What It's For & How To Take
Clonazepam acts on the brain and nerves in the brain to produce a calming effect. It does this by enhancing a chemical in the brain which decreases excitement.
Clonazepam is used to prevent and control seizures. Clonazepam is also used to treat panic disorder, anxiety, restless leg syndrome, and nerve pain.
Clonazepam is usually prescribed to be taken not more than three times daily; however, your doctor will adjust your dose based upon how you respond to treatment. This medication may be taken with or without food.
If you forget to take a dose, take it as soon as you remember. If it is near the time of your next dose, skip it and continue with your normal dose time. Do not take a double dose to make up the missed dose.
Do not increase your dose of clonazepam or take it more often than ordered without your doctor’s approval because this drug can be habit-forming.
If you have taken this medication for a long time, you may notice that it doesn’t seem to work as well. Contact your doctor to discuss your options. If you have taken this medication for a long time or in a high dose, do not stop taking it all at once because it may cause a withdrawal reaction. Your doctor may have you decrease your dose of clonazepam over a couple weeks or months.
Most Important Warnings
- Combining this medication with opiate pain medications, such as hydrocodone or oxycodone, may cause extreme sleepiness, significant breathing difficulties, coma, and death.
Warnings & Cautions
- A small number of people who take clonazepam may experience depression or suicidal thoughts. Tell your doctor if you or your family notices any unusual changes in your mood or behavior including sudden confusion, memory problems, signs of depression or suicidal thoughts.
- Smoking may decrease the effect of this medication. Tell your doctor if you smoke or have recently stopped smoking because your dose of clonazepam may need to be adjusted.
- Do not drive or do any activity that requires focus and attention until you are sure you can do them safely. Avoid alcohol while taking clonazepam.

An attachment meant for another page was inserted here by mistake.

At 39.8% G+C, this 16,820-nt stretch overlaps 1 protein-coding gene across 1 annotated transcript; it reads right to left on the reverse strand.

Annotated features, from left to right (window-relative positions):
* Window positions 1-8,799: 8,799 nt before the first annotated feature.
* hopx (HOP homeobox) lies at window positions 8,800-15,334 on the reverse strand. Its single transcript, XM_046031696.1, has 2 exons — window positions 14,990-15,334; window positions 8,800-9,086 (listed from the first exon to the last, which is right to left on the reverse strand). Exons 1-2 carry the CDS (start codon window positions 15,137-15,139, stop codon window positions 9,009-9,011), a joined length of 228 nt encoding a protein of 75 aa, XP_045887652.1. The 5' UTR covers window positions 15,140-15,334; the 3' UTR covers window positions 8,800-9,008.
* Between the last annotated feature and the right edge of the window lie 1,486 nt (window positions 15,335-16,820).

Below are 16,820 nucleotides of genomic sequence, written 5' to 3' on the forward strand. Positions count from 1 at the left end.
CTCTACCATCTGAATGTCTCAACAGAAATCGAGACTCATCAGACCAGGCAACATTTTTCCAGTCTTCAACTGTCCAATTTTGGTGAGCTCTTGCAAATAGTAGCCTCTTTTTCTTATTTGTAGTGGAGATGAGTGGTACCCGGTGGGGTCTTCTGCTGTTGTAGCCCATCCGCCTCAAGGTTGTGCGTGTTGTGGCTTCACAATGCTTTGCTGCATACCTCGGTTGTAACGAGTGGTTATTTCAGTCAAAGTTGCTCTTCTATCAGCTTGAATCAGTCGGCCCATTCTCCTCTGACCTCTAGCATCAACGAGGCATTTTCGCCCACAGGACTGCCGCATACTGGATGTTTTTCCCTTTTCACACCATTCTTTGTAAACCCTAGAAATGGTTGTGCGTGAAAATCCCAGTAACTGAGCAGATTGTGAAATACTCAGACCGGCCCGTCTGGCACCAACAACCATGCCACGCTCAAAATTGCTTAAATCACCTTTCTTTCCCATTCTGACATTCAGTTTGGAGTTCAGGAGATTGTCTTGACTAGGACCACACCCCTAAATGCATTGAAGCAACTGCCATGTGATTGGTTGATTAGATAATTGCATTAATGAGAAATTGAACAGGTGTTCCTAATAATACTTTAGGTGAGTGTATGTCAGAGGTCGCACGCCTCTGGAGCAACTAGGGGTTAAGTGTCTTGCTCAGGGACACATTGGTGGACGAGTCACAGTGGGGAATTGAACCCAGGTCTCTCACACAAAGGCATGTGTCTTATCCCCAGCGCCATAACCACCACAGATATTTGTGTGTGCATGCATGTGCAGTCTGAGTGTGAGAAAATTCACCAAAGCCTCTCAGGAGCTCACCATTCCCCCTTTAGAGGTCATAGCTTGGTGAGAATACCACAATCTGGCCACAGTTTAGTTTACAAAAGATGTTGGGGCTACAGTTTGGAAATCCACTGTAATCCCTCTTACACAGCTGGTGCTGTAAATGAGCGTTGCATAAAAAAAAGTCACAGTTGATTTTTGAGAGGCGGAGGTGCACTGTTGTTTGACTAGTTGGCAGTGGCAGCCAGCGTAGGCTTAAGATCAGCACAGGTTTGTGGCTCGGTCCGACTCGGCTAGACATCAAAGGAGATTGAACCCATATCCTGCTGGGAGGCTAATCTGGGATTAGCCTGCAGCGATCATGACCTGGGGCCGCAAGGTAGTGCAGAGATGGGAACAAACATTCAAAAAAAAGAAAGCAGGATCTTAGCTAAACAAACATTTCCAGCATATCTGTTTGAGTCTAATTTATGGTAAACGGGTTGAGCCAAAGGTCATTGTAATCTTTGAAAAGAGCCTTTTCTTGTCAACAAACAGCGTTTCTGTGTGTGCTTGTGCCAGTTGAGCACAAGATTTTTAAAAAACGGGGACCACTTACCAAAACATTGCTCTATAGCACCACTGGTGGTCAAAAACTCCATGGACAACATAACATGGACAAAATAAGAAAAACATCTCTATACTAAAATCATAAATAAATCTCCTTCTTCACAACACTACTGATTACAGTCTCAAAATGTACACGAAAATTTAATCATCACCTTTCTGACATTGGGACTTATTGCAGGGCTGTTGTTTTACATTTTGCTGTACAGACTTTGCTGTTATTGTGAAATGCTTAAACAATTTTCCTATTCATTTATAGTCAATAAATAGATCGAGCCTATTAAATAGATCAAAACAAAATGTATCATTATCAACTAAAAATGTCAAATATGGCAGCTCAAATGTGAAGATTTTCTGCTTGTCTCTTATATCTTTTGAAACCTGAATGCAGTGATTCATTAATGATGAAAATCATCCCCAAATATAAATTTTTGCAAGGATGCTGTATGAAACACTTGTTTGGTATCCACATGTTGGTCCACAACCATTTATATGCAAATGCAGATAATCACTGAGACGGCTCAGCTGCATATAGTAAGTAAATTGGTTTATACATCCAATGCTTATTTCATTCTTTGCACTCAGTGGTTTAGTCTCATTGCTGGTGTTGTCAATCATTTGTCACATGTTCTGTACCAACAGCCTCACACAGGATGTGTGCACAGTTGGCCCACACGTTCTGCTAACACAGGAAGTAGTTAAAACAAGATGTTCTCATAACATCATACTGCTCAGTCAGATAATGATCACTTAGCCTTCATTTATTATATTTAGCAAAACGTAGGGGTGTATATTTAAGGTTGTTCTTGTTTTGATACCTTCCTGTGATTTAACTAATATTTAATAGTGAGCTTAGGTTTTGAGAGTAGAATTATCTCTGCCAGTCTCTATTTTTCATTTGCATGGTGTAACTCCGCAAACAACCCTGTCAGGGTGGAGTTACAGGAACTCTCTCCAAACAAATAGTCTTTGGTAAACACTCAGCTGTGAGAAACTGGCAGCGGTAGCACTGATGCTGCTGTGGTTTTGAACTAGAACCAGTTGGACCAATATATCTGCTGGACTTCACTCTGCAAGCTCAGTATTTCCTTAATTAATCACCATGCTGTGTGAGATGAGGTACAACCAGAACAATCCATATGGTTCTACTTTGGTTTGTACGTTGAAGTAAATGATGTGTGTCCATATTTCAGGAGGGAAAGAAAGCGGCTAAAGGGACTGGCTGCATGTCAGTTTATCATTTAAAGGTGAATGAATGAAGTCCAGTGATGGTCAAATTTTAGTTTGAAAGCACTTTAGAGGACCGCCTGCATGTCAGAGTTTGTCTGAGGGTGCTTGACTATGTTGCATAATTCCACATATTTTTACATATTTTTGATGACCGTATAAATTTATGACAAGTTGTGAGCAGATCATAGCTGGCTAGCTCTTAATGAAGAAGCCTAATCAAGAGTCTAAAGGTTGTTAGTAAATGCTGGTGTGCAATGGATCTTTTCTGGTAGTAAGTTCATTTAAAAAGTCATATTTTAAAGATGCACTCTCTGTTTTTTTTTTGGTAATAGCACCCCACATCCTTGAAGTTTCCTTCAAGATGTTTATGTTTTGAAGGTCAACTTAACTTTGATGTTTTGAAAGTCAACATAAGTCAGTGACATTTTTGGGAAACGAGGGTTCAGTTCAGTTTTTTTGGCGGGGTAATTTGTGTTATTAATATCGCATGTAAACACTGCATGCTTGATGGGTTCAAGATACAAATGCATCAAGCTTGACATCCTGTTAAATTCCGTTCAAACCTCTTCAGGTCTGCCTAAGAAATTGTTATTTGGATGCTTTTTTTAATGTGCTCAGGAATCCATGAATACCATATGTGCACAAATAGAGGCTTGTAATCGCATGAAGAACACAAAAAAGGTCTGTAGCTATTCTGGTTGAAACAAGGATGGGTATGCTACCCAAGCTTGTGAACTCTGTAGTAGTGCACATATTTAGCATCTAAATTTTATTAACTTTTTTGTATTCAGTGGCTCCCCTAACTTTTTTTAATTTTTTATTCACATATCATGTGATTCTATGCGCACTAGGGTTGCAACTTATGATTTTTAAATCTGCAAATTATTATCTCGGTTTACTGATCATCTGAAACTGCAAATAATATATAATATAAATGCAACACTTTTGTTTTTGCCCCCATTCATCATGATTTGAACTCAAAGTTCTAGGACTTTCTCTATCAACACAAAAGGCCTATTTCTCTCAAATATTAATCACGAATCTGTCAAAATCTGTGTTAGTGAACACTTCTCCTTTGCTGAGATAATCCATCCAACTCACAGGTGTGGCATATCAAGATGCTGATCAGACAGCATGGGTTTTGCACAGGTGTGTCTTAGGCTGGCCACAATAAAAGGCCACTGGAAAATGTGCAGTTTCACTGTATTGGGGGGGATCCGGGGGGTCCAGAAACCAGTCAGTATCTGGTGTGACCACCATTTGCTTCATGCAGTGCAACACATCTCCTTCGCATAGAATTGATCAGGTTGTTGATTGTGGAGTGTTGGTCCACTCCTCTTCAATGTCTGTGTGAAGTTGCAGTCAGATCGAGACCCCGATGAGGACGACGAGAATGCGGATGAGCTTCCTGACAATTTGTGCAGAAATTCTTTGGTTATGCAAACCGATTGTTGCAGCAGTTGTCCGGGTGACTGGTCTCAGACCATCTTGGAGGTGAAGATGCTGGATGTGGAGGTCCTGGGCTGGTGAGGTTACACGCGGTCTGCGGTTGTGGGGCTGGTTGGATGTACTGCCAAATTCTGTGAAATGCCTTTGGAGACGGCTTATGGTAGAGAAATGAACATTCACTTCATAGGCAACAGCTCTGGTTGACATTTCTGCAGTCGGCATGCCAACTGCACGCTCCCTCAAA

- The elderly may be more sensitive to the side effects of this medication, especially the drowsiness and dizziness. The chances of loss of balance and falling are increased.
- Use caution when clonazepam is given to children. It is not known what the long-term effects may be on a child's physical and mental development.
- Infants born to mothers who are taking clonazepam are at risk. This medication should only be used during pregnancy when the benefit to the mother is greater than the risk to the unborn baby.
- Clonazepam passes into breast milk. Breastfeeding is not recommended while taking this medication.
Interactions & Side Effects
- Tell your pharmacist or doctor all your medication allergies so they may determine if clonazepam is safe for you to take.
- Avoid dangerous drug interactions. Tell your pharmacist or doctor all the other medication you are taking, including over the counter supplements, even if you don't take them very often.
- Ask your doctor if this medication is safe to take with your current health conditions. Tell your doctor if you have asthma, diabetes, high blood pressure, or a history of substance abuse.
- While taking clonazepam, you may feel drowsy, dizzy, lightheaded and maybe some increased saliva production. If these or any other unwanted side effects persist, call your doctor or pharmacist to talk about it with them.
- Call your doctor right away if you have any breathing difficulties, increased heart rate, significant mood changes or suicidal thoughts.